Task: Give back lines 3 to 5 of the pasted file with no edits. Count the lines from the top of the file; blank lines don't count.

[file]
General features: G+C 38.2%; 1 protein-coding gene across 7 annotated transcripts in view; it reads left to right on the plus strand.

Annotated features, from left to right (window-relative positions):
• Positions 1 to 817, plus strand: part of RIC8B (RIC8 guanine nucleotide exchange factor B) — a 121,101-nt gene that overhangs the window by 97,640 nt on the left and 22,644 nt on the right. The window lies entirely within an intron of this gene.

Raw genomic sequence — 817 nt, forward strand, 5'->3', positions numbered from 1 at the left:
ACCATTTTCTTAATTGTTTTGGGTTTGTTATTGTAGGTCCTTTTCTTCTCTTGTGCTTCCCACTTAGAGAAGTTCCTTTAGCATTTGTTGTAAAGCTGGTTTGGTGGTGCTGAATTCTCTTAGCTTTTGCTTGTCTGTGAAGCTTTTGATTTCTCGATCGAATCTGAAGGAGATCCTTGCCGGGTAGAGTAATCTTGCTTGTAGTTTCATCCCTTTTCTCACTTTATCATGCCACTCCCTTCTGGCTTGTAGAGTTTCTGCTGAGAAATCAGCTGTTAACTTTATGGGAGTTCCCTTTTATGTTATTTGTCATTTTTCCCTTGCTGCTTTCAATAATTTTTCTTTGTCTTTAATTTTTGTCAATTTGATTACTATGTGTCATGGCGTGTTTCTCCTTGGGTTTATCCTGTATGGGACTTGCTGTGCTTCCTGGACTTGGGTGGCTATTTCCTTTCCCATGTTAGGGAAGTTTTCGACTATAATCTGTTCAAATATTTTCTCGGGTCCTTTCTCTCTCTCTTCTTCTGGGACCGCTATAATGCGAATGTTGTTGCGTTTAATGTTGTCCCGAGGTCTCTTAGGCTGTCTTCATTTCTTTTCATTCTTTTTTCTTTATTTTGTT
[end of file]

• Positions 1 to 817, plus strand: part of RIC8B (RIC8 guanine nucleotide exchange factor B) — a 121,101-nt gene that overhangs the window by 97,640 nt on the left and 22,644 nt on the right. The window lies entirely within an intron of this gene.

Raw genomic sequence — 817 nt, forward strand, 5'->3', positions numbered from 1 at the left:
ACCATTTTCTTAATTGTTTTGGGTTTGTTATTGTAGGTCCTTTTCTTCTCTTGTGCTTCCCACTTAGAGAAGTTCCTTTAGCATTTGTTGTAAAGCTGGTTTGGTGGTGCTGAATTCTCTTAGCTTTTGCTTGTCTGTGAAGCTTTTGATTTCTCGATCGAATCTGAAGGAGATCCTTGCCGGGTAGAGTAATCTTGCTTGTAGTTTCATCCCTTTTCTCACTTTATCATGCCACTCCCTTCTGGCTTGTAGAGTTTCTGCTGAGAAATCAGCTGTTAACTTTATGGGAGTTCCCTTTTATGTTATTTGTCATTTTTCCCTTGCTGCTTTCAATAATTTTTCTTTGTCTTTAATTTTTGTCAATTTGATTACTATGTGTCATGGCGTGTTTCTCCTTGGGTTTATCCTGTATGGGACTTGCTGTGCTTCCTGGACTTGGGTGGCTATTTCCTTTCCCATGTTAGGGAAGTTTTCGACTATAATCTGTTCAAATATTTTCTCGGGTCCTTTCTCTCTCTCTTCTTCTGGGACCGCTATAATGCGAATGTTGTTGCGTTTAATGTTGTCCCGAGGTCTCTTAGGCTGTCTTCATTTCTTTTCATTCTTTTTTCTTTATTTTGTT